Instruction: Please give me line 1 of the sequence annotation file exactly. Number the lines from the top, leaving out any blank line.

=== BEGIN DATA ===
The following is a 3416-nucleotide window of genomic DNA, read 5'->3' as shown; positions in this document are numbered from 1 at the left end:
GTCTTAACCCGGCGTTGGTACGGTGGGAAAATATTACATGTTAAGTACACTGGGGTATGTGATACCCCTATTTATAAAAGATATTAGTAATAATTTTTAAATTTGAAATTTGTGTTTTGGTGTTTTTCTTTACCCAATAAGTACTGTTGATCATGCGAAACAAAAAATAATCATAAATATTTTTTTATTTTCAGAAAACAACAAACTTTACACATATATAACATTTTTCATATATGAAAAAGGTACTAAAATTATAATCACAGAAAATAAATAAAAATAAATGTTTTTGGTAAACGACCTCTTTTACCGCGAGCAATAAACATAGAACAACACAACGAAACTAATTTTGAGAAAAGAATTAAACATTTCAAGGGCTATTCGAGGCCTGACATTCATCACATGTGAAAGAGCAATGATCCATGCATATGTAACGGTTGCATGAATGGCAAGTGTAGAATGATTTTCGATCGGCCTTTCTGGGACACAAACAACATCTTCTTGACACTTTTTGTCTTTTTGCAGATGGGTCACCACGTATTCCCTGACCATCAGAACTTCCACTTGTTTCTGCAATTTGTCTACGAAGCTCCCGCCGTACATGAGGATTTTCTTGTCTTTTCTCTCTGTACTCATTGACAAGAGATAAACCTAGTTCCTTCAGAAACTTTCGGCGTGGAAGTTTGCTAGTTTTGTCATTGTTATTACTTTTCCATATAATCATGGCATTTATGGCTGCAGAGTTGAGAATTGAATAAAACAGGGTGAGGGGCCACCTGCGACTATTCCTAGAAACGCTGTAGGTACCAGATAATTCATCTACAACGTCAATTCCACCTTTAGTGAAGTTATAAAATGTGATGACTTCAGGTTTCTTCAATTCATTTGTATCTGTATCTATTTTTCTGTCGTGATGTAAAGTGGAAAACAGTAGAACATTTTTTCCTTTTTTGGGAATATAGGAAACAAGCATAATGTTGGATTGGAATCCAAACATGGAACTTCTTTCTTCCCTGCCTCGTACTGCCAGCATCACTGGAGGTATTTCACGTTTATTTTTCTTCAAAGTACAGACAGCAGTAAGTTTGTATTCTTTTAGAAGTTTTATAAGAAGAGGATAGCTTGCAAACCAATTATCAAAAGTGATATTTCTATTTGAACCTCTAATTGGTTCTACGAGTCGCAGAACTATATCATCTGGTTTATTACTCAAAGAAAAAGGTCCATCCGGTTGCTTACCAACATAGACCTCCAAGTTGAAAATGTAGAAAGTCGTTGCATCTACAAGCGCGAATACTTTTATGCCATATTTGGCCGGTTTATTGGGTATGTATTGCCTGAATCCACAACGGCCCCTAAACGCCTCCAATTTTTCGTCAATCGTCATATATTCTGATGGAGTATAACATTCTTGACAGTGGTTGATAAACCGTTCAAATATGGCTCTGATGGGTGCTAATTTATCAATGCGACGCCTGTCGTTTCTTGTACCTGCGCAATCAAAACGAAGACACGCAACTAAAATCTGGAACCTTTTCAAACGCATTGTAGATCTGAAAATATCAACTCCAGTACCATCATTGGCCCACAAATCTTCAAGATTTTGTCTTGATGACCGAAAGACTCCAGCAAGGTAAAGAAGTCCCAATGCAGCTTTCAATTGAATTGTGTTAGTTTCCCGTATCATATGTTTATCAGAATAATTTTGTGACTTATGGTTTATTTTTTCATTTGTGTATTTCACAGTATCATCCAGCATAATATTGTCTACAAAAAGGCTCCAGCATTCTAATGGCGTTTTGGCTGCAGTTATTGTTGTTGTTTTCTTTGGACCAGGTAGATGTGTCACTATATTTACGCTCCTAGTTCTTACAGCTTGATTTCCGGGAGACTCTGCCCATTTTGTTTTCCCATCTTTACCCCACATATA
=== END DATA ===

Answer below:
The following is a 3416-nucleotide window of genomic DNA, read 5'->3' as shown; positions in this document are numbered from 1 at the left end: